or: the importance of choosing a project, sitting down to write it, learning new skills along the way, and publishing that joint
im really new to the gaming community (more of a casual player because i used to scream whenever something would attack me and i don’t do that anymore…as much) and one of the things ive loved about sitting on the outskirts of this community is learning about devlogs. i adore learning how shit ticks (this extends to most things: i just watched the ice maker reset and start itself for ten minutes this morning) and devlogs are great because every time i play a game its like a little miracle bestowed upon me. how have all these pieces come together to create such an experience? what tools were used? HOW DID THEY DO THIS?
i often forget that writing is. hard. (especially creative nonfiction/nonfiction for me) pressing publish on a post and knowing people you care about are going to see, judge, and critique your words is hard. and seeing only the finished post makes it seem like it just came out of the writer’s brain and smack onto the page. even though ive been writing for over a decade and know thats not how it works, not seeing the proof of how difficult it is just to do this makes it seem like everyone inherently knows how to be a Writer and i missed the train on the way to get-your-shit togetherville.
writers all admonish ourselves: “writing isn’t like manual labor”, “anyone can write, what’s the big deal?”, “it’s nothing like xyz”, etc. etc. and you know what? youre right, its not like manual labor cause its writing, theyre completely different and you can’t pit one against the other if (pardon my not huge amount of math knowledge) if they don’t have similar factors. like im not gonna say basketball is harder than playing the xylophone. sure, they both have pros and cons, but at the end of the day, them shits aren’t the same and we’re not doing false equivalence in this room anymore! writing is hard. making sense of the stuff swirling around (often pounding on the walls of) your brain, is tough shit. sharing it? even more tough shit. if it was easy id be coming to the page at any given moment, descending a staircase of gold plated author awards, wearing nothing but an open bath robe, boxers, and durag laid upon a chaise and sharing each word that is going to hit paper with a 500,000 strong audience in real time because it’s so easy. it’s a different kind of hard and i think we can just leave it at that.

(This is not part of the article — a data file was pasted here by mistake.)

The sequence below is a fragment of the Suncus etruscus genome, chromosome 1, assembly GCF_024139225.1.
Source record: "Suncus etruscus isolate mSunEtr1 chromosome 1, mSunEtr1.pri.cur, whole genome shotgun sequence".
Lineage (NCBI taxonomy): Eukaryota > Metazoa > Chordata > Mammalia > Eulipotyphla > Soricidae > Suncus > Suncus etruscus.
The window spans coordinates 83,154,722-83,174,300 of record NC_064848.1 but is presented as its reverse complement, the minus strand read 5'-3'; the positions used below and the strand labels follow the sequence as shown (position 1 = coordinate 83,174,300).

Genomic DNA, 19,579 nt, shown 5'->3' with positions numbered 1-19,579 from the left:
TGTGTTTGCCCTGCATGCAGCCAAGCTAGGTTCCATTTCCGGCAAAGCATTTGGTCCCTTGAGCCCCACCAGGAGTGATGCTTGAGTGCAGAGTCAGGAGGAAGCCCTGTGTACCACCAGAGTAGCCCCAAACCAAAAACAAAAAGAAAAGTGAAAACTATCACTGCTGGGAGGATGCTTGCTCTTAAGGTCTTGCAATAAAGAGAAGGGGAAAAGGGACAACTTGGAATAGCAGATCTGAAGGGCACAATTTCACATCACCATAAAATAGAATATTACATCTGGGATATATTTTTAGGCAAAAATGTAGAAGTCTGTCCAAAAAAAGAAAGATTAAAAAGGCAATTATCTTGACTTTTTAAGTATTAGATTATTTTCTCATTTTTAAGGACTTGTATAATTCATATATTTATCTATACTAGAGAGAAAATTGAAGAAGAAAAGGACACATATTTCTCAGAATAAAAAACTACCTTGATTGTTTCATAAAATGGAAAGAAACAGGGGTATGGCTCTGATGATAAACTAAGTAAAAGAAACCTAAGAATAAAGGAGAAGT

i’m writing this because i wanted to get back to that kind of wonder, that kind of magic, i feel when i see just about any kidn of creation. i want to go back to something i’ve loved so long but feel i’ve lost my roots to. so as long as i remember to, im going to write devlogs for my posts.
when i started writing WAP several things had happened/were happening within a 24 hour window:
- i’d deleted my facebook (FREE AT LAST)
- i pitched this article to a publication i love and immediately got imposter syndrome
- my cousins aged 4 months to 15 years decided it was play time
- as i sat down to get screenshots from the music video EVERY SINGLE FAMILY MEMBER decided to sit at the table with me even though they ALWAYS eat in the other room.
three out of four of these things were signs to give up, (i try not to make waves in my family and this would’ve created a tsunami seeing as almost every family family member is a schrodinger’s box regarding knowledge of my sexuality) and since im a stubborn bastard, i decided to keep going. i thought to myself: well if you can pull it off under these circumstances, you certainly can do it at any other time.
the objective: to write and publish a piece about megan thee stallion and lesbian activity
- i did indeed write a gay piece about megan thee stallion and WAP and published it
- i learned how to use two different video editors (GifCam and Windows Video Editor) and that once i start something, buddy, good luck pulling me away from it (lets take a moment for this tenacity!)